William J. Leininger, PC

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Q: What is Divorce Mediation?

A: Divorce mediation is an enlightened way to resolve financial and parental issues when couples decide to separate and divorce. Mediation seeks to minimize the adversarial process by helping couples to negotiate the settlement issues that will become the basis for a formal separation agreement by enlisting the aid of a trained mediator.

Q: Who can use Divorce Mediation?

A. Mediation is for people who:


  1. Want control over the decisions affecting their lives.


  1. Want co-operative long-term family solutions, focusing on the future for themselves and their children.


  1. Want to avoid court-ordered decisions.


  1. Want to reduce the time and possible stress and expense of an adversarial divorce.

Q: What is the Mediator's role?

A. The mediator is a neutral third party who provides a structured environment in which couples can make decisions. The mediator is a catalyst who helps the parties reach an agreement, but who has no authority to impose a settlement. A mediator can make suggestions, propose options, reason, persuade, re-frame issues, formalize offers, and recommend possible ways of resolving a disagreement.

Q: What is the Attorney's role?

A. Couples planning separation and divorce are urged to consult separate attorneys to obtain legal advice prior to signing any Separation Agreement. One of the party's attorneys will then submit the documents necessary to obtain a divorce to the Court.

Q: What issues may be covered in Mediation?

1. Financial and Property

Determination of marital income, assets, liabilities.

Development of budgets.

Finding a system for division of marital property.

Defining and rescheduling spousal maintenance and/or child support.

2. Parenting Arrangements

Assessment of children's and parents' needs.

Exploration of possible living arrangements.

Defining opportunities for parental access to children.

Considering changing needs as children grow older.

3. Future Planning and Decision Making

Anticipation of future needs and possibilities.

Alternative for avoiding future litigation.

Development of procedures for problem-solving and decision making.

Q: How does the process work?

1. Assessment

Divorce Mediation is intended for couples who are ready to separate and divorce. The orientation session with the mediator is used to evaluate whether mediation is appropriate. At that point, the couple and the mediator decide either to (1) proceed with the mediation process, or (2) to work on the issues using other professionals such as psychiatrists, social workers, etc., or (3), to each retain an attorney and proceed to adversarial divorce litigation in Court.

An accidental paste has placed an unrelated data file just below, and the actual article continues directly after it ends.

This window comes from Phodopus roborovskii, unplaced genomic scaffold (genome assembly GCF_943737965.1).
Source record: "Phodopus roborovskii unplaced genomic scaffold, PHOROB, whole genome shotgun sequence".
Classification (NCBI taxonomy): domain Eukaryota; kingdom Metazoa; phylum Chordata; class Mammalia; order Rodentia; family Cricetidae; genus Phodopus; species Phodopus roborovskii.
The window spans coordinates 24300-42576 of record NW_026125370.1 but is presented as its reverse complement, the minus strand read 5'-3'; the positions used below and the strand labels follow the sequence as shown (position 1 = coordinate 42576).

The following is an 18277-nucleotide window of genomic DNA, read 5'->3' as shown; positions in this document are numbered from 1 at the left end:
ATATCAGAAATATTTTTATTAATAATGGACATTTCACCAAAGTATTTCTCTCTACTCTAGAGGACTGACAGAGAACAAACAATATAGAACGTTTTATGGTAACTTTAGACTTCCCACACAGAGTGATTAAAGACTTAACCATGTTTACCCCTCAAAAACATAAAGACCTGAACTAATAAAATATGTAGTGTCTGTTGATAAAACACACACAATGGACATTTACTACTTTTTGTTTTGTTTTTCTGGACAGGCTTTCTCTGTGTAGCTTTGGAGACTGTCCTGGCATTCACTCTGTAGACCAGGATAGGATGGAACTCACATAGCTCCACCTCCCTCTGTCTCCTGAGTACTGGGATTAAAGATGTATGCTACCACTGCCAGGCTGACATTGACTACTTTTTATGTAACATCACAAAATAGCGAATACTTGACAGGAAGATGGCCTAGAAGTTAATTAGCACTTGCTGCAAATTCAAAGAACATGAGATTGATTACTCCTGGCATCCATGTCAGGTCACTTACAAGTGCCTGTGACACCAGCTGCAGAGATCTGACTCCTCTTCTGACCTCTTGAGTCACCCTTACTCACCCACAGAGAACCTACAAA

2. Issue Identification and Preparation

Family information and financial data forms are completed. Issues to be decided are identified and the parties begin to work with the mediator on setting priorities. Focusing on the issues is an important step in finding ways to resolve them.

3. Negotiation

Serious attention to possible alternatives and the weighing of choices offer the parties the opportunity to move toward decisions. Throughout negotiations, care is taken that all family members' needs and concerns are addressed.

4. Agreements

The result of the mediation sessions is a proposed Separation Agreement, also called a Property Settlement Agreement, which is prepared in draft form by Mr. Leininger. Each party receives a copy of this proposed agreement so that his or her attorney may review the proposed agreement, answer any questions he or she may have, etc. One attorney thereupon prepares the agreement in final form, it is signed by both of you and one attorney files the necessary papers to permit his client to obtain an uncontested divorce, which will result in a Judgment of Divorce which incorporates the terms of the Separation Agreement into it.

Q: How long is a typical Mediation?

A. In general, mediation is a short-term process, usually lasting about 5 - 7 sessions of 90 minutes each, if there are parenting issues to consider. If the issues are only financial in nature, the time is usually less. Typically, weekly meetings are scheduled, and the work can be completed in 4 - 8 weeks.

Q: What does Mediation cost?

A. The fee for the 30 minute orientation session is only $100. There is no obligation to move forward with mediation, but rather we encourage the two of you to go home and think over the idea of using a Divorce Mediator. If you and your spouse decide to move forward and begin Divorce Mediation, our firm requires an initial retainer fee of $3,500 for Mr. Leininger, or $2,500 for his Associate Attorney, Erin K. Colgan, Esq.  This retainer is placed in an escrow account and payments made from the escrow account as services are rendered. Unless otherwise agreed between the couple in writing, the fee is shared by the couple. The cost of mediation is usually offset to some extent by a reduction in the time necessary for consultation with an attorney, since Mr. Leininger will have already prepared the draft Property Settlement Agreement, and they will make available to the attorney obtaining the divorce a floppy disk in either WordPerfect or Word format of the Agreement.


Provided as a public service by:

 William J. Leininger, PC
Attorney at Law

34 Dumont Ave.

Staten Island, New York

(718) 979-5200

E-Mail: mail@silaw.com




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